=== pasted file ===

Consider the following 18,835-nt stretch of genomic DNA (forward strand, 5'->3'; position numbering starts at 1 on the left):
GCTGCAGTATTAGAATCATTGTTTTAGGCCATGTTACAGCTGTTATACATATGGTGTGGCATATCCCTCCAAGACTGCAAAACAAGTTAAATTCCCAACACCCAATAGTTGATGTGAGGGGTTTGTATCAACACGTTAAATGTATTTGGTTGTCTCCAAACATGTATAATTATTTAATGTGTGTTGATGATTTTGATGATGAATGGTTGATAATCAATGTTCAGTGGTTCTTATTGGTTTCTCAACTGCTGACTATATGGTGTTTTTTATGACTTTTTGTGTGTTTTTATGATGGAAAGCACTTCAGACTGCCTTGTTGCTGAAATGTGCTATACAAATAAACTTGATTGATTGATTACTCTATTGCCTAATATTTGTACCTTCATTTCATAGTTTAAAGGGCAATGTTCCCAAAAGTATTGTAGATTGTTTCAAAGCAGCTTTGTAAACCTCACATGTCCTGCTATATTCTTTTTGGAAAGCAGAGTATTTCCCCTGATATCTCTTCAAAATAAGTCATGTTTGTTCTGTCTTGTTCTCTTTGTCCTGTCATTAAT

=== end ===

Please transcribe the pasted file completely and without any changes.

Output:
Consider the following 18,835-nt stretch of genomic DNA (forward strand, 5'->3'; position numbering starts at 1 on the left):
GCTGCAGTATTAGAATCATTGTTTTAGGCCATGTTACAGCTGTTATACATATGGTGTGGCATATCCCTCCAAGACTGCAAAACAAGTTAAATTCCCAACACCCAATAGTTGATGTGAGGGGTTTGTATCAACACGTTAAATGTATTTGGTTGTCTCCAAACATGTATAATTATTTAATGTGTGTTGATGATTTTGATGATGAATGGTTGATAATCAATGTTCAGTGGTTCTTATTGGTTTCTCAACTGCTGACTATATGGTGTTTTTTATGACTTTTTGTGTGTTTTTATGATGGAAAGCACTTCAGACTGCCTTGTTGCTGAAATGTGCTATACAAATAAACTTGATTGATTGATTACTCTATTGCCTAATATTTGTACCTTCATTTCATAGTTTAAAGGGCAATGTTCCCAAAAGTATTGTAGATTGTTTCAAAGCAGCTTTGTAAACCTCACATGTCCTGCTATATTCTTTTTGGAAAGCAGAGTATTTCCCCTGATATCTCTTCAAAATAAGTCATGTTTGTTCTGTCTTGTTCTCTTTGTCCTGTCATTAAT